Search Images Maps Play YouTube News Gmail Drive More »
Sign in
Screen reader users: click this link for accessible mode. Accessible mode has the same essential features but works better with your reader.

Patents

  1. Advanced Patent Search
Publication numberUS7662277 B1
Publication typeGrant
Application numberUS 11/415,238
Publication dateFeb 16, 2010
Filing dateMay 1, 2006
Priority dateApr 29, 2005
Fee statusPaid
Publication number11415238, 415238, US 7662277 B1, US 7662277B1, US-B1-7662277, US7662277 B1, US7662277B1
InventorsKevin R Chaffee
Original AssigneeKevin R Chaffee
Export CitationBiBTeX, EndNote, RefMan
External Links: USPTO, USPTO Assignment, Espacenet
Wastewater treatment apparatus
US 7662277 B1
Abstract
An improved wastewater treatment apparatus is provided. The waste treatment apparatus illustratively follows a primary treatment system such as, for example, a septic tank, a primary clarifier, a lagoon, or an activated sludge process.
Images(8)
Previous page
Next page
Claims(19)
1. A wastewater treatment apparatus comprising:
a tank;
a recirculation chamber located in the tank;
a dosing chamber located in the tank, the dosing chamber having no direct fluid connection to the recirculation chamber;
a porous filter underdrain located above the recirculation chamber and the dosing chamber;
at least one recirculation filter layer containing a filter media, the at least one recirculation filter layer being located on the porous filter underdrain above the recirculation chamber;
at least one dosing filter layer containing a filter media, the at least one dosing filter layer being located on the porous filter underdrain above the dosing chamber;
an influent pipe configured to direct wastewater entering the tank into the recirculation chamber;
at least one recirculation pump in communication with the recirculation chamber, the at least one recirculation pump pumping the wastewater from the recirculation chamber onto the recirculation and dosing filter layers, the wastewater flowing through the filter media of the recirculation and dosing filter layers, through the underdrain, and into the recirculation chamber and the dosing chamber, respectively; and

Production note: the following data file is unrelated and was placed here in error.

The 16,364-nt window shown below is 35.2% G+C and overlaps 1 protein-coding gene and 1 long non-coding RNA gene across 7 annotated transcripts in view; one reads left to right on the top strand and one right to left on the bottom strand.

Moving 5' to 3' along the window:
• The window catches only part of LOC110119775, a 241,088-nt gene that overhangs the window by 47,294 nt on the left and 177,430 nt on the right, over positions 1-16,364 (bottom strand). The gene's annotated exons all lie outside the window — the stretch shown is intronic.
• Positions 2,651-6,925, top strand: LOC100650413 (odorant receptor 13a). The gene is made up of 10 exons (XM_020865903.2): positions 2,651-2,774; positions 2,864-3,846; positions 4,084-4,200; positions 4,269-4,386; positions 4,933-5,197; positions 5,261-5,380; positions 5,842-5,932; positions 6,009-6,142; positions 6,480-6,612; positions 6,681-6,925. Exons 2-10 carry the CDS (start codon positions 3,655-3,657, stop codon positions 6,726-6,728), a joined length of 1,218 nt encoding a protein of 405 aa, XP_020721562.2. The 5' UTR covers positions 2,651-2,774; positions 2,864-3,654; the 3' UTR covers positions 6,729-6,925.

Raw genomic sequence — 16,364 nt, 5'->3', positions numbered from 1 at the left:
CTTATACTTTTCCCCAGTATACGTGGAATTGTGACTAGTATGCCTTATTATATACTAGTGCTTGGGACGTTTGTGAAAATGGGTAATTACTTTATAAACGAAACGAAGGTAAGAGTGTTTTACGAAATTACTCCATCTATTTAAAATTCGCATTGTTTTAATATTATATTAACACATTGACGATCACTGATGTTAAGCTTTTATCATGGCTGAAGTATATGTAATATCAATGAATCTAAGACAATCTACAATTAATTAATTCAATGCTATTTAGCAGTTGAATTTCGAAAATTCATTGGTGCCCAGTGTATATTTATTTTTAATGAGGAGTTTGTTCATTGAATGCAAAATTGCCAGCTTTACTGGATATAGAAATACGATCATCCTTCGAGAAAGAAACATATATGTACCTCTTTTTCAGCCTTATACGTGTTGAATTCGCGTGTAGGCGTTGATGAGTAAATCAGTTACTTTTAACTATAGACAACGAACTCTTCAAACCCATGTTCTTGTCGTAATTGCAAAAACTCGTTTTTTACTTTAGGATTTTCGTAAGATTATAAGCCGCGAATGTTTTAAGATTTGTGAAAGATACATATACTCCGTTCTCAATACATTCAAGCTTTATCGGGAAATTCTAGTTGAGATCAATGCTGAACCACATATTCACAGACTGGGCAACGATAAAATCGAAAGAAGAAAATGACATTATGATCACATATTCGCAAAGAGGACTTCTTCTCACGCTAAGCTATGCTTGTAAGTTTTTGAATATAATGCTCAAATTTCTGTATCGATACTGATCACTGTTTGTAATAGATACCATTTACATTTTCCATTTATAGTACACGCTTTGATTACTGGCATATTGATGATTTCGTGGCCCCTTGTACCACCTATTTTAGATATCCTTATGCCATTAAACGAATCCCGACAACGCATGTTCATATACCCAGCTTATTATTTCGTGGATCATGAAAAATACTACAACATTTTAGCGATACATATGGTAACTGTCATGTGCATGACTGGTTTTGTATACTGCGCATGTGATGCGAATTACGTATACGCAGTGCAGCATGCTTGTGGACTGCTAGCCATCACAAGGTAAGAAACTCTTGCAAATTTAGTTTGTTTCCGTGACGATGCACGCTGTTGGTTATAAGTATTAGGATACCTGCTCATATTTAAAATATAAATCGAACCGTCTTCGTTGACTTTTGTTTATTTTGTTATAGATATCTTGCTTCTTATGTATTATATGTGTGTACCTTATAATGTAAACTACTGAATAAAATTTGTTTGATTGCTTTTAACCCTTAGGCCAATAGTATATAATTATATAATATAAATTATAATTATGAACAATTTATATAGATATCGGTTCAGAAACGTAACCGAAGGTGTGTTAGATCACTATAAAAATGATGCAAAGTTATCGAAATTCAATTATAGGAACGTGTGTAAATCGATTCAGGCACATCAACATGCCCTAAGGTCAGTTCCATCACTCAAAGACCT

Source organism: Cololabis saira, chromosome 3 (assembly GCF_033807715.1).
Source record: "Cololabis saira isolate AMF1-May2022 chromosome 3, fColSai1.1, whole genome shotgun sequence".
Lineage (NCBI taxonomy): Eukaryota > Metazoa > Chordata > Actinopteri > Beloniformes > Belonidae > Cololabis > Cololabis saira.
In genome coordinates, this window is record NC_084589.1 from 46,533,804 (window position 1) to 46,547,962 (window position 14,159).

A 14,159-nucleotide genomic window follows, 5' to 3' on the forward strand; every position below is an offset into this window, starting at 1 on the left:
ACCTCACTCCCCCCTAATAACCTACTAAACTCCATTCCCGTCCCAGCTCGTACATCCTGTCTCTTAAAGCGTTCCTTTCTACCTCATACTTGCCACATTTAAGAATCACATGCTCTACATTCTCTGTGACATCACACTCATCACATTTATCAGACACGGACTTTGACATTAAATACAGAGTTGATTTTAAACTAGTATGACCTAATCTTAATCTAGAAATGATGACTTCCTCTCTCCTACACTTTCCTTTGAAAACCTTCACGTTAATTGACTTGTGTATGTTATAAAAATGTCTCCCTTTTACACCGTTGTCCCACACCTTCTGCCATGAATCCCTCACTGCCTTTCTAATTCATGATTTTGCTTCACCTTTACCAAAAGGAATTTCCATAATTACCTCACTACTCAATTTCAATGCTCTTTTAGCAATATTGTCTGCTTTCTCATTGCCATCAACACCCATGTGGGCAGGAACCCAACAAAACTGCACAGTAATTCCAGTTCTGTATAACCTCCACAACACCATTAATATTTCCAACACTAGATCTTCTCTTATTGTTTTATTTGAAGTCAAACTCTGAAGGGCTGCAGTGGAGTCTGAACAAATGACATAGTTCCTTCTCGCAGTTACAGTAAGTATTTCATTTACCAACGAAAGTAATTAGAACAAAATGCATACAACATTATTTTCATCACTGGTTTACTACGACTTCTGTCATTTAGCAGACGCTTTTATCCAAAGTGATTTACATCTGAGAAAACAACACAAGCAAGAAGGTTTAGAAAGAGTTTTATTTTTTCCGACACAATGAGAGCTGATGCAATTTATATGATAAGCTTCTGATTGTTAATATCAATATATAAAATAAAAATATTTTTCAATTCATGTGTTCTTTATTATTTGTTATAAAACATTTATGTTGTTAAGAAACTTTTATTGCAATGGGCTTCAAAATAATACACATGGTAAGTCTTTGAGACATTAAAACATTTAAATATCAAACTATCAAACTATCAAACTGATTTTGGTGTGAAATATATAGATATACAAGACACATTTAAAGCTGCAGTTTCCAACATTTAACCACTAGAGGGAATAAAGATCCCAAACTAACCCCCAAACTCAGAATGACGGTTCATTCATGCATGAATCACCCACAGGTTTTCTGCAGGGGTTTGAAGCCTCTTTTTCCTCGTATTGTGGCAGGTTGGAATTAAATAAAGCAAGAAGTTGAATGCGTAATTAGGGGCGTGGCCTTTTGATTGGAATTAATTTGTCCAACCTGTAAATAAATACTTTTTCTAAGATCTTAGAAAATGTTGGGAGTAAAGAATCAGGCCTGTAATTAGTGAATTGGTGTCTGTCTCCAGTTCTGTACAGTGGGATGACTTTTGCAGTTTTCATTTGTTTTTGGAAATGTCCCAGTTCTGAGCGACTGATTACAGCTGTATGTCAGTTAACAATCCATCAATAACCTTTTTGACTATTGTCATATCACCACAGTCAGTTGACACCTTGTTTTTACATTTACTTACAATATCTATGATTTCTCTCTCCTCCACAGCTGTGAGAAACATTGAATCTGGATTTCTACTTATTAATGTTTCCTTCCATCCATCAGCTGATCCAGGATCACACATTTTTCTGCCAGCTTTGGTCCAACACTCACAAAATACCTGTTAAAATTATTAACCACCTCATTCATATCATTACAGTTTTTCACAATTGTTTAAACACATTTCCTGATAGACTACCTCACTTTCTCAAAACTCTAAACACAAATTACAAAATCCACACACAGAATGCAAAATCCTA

a discharge flow control system including at least one dosing pump in communication with the dosing chamber, a treated effluent tank return pipe having a first end coupled to the at least one dosing pump and a second end in communication with the recirculation chamber, and an effluent discharge pipe coupled to the at least one dosing pump, the discharge flow control system selectively controlling flow of wastewater from the dosing chamber back to the recirculation chamber through the tank return pipe for additional treatment and through the discharge pipe out of the tank.
2. The wastewater treatment apparatus as recited in claim 1, wherein an amount of effluent treated by the recirculation filter layer and an amount of effluent treated by the dosing filter layer, respectively, is proportional to an area of the recirculation filter layer and an area of the dosing filter layer.
3. The wastewater treatment apparatus as recited in claim 1, further comprising a filter distribution pipe and at least one spray nozzle located above each of the recirculation and dosing filter layers, the recirculation pump pumping the wastewater onto the filter media of the recirculation and dosing filter layers through the filter distribution pipes and the at least one spray nozzle.
4. The wastewater treatment apparatus as recited in claim 3, further comprising a filter located in the distribution pipe to prevent debris from plugging the at least one spray nozzle.
5. The wastewater treatment apparatus as recited in claim 3, further comprising at least one vent pipe coupled to the tank, each vent pipe having an outside vent opening to atmosphere, and an opening above the recirculation and dosing filter layers to create an air space above the filter media of the recirculation and dosing filter layers, wherein the wastewater pumped through the filter distribution pipe and the at least one spray nozzle is sprayed into the air space and aerated.
6. The wastewater treatment apparatus as recited in claim 3, further comprising at least one filter section riser coupled to the tank, and a cover located on each filter section riser, the filter section riser providing access to the filter distribution pipe, the at least one spray nozzle, and the filter media for maintenance and replacement.
7. The wastewater treatment apparatus as recited in claim 1, further comprising a dosing chamber level sensor, the dosing basin level sensor activating the at least one dosing pump when the level of wastewater in the dosing chamber reaches a predetermined dosing pump activation level.